Right hand placement

So I luckily have never had the issue that @JoshFossgreen always warns about where beginners pull up and away from the body. The “right” way to do it was the natural thing I did when I first picked up a bass with absolutely zero experience (the salesman even commented on in in the store). But one thing I am wondering about is where to place my hand/fingers.

—I am only talking about “standard” plucking right now. Not slapping or any other alternative style—

I notice that @JoshFossgreen usually* has his thumb anchored about on the center of the pickup and his fingers travel across the pickup in the appropriate fashion, regardless of which string he is playing.

I have noticed that anytime I am hot on a string instead of directly on the pickup, unless I am paying attention to my hand placement, my right hand tends to drift…I suppose ‘down’ would be the proper musical term…it drifts towards the neck and my thumb usually ends up just on the neck side of the pickup.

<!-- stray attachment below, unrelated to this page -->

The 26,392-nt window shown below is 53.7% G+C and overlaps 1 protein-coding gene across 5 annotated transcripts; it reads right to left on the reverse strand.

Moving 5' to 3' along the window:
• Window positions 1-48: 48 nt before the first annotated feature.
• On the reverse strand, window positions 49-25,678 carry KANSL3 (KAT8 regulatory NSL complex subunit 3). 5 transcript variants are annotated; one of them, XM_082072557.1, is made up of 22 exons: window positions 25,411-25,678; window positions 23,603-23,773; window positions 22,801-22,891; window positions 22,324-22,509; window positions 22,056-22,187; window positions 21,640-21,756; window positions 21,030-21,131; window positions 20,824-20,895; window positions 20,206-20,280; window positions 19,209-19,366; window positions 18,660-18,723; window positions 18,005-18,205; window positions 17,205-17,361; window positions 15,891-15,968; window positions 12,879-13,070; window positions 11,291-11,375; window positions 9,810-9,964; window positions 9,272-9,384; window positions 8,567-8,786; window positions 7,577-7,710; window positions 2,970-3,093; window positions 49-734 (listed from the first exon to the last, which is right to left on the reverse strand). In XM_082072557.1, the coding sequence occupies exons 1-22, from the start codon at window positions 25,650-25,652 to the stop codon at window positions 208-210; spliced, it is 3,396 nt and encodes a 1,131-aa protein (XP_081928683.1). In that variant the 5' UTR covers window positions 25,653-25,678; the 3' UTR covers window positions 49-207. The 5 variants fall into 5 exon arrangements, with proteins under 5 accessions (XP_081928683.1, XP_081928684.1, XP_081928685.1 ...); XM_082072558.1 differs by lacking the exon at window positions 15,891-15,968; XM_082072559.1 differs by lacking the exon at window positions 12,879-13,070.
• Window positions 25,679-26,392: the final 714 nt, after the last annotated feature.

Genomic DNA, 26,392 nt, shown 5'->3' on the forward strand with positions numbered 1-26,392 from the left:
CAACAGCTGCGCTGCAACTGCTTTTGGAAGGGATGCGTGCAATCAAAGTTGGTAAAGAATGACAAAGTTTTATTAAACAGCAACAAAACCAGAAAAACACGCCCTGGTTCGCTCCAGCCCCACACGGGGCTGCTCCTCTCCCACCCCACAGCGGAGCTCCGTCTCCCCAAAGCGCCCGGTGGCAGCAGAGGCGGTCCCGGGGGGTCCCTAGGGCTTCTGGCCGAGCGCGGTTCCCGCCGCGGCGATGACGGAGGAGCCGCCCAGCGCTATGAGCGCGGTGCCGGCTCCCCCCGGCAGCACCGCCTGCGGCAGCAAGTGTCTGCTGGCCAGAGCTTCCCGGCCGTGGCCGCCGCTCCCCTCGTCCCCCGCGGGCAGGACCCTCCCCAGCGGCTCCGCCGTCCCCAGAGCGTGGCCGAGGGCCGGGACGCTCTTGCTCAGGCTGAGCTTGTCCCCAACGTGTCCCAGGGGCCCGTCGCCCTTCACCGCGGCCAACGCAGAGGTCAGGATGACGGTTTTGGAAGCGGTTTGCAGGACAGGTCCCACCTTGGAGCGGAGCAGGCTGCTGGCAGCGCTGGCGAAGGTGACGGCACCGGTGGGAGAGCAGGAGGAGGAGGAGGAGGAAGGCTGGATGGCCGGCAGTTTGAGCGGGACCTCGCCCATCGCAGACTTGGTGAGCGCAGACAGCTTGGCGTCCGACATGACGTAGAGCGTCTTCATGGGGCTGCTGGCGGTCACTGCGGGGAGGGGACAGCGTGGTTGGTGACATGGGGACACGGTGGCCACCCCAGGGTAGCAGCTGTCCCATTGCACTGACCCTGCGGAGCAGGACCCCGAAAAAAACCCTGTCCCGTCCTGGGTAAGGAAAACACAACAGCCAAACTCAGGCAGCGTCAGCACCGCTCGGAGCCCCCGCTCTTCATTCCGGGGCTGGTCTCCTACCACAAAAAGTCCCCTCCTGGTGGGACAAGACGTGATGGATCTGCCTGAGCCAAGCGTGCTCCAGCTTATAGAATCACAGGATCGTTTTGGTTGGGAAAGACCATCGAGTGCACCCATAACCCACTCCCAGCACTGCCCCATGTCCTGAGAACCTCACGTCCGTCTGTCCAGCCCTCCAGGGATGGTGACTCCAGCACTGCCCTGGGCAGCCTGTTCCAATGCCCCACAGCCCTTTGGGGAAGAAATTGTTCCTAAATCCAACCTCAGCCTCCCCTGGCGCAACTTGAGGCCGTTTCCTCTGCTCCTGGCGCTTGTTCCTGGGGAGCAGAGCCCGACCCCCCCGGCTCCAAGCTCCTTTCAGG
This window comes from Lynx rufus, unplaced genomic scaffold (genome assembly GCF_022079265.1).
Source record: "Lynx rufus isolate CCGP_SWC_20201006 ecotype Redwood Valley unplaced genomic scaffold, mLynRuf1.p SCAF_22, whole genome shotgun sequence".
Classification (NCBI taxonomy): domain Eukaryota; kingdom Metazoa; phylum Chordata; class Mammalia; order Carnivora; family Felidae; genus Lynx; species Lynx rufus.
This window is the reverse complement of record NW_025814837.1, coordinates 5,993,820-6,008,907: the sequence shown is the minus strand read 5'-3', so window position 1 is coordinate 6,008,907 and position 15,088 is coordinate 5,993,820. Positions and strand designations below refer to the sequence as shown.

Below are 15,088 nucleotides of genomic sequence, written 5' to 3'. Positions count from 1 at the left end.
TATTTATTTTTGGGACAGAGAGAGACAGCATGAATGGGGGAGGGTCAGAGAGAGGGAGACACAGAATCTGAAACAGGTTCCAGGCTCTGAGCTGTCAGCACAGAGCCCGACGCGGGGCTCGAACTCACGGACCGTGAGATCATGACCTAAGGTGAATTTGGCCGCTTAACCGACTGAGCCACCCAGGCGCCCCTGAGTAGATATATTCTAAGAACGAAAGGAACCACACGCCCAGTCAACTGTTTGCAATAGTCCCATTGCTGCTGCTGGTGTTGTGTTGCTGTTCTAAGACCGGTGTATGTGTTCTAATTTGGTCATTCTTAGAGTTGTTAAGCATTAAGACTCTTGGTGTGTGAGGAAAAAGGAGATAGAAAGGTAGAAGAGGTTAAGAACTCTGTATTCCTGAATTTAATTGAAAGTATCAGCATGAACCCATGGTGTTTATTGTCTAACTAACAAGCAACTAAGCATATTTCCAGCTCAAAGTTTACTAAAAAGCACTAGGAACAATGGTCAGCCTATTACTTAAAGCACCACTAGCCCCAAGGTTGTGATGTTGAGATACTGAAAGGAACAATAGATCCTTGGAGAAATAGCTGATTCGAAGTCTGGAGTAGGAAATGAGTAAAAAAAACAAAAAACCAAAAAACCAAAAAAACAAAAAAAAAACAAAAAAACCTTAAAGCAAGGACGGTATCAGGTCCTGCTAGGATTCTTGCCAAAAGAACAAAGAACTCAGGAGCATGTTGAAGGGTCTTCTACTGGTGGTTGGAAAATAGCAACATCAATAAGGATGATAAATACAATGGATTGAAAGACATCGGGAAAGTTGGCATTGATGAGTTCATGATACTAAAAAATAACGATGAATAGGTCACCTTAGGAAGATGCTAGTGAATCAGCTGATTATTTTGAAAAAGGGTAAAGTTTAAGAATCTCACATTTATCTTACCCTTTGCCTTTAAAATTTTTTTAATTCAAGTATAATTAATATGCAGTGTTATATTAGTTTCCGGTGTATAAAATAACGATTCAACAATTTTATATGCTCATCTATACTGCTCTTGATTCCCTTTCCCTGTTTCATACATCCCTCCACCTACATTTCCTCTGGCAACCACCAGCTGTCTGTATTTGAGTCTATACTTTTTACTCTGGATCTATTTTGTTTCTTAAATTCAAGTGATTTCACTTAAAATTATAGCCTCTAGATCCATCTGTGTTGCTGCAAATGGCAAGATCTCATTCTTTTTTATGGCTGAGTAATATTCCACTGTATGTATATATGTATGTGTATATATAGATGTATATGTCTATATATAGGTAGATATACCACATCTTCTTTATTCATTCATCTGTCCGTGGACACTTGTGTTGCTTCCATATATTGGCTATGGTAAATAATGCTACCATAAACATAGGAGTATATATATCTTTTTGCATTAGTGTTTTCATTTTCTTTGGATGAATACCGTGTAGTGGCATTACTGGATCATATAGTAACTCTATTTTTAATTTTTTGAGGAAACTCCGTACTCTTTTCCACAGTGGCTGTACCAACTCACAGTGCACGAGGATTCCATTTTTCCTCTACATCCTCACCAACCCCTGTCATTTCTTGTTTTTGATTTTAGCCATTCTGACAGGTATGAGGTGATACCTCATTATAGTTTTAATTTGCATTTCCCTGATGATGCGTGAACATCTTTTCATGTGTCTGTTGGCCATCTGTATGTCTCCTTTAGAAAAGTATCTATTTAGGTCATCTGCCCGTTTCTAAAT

I can take some pics if it would help, but essentially, when I anchor on the E or A string, the pad of my thumb is on the string like it should be, but the tip of my thumb is against the bass body (no pick guard) and the side of my thumb (what would normally be the outside edge of you hold your right hand out in front of you, palm forward) is against the neck side of the neck pickup. Geez, that was confusing.

Is this a bad habit I need to break or just a part of my unique style?

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I do a similar thing, I move around a lot for the different tones available. The only reason you should have to worry is if you’re stopping any free movement of your hand by being anchored this way, or if you’re bumming out some of the notes you’re trying to produce. I must say, I anchor on the edge of the neck itself if I’m going for a really bassy, plummier tone.
Also, it really depends on the style you may want to play. A great lesson here:


edit: I can’t do some of this stuff, especially to speed! But the thumb thing applies as a basic element.
Also something I can’t play which shows a totally different style but you can see the process of technique, from one of my favourite bassists, Kev Hopper.
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@muff thanks for the input! I don’t think it is stopping any free movement, however, I also have not yet tried to play any songs that really require right hand movement, so it is tough to say what impact it will have later, which is why I was wanting to change it now if I need to. It just feels more natural to me this way for some reason.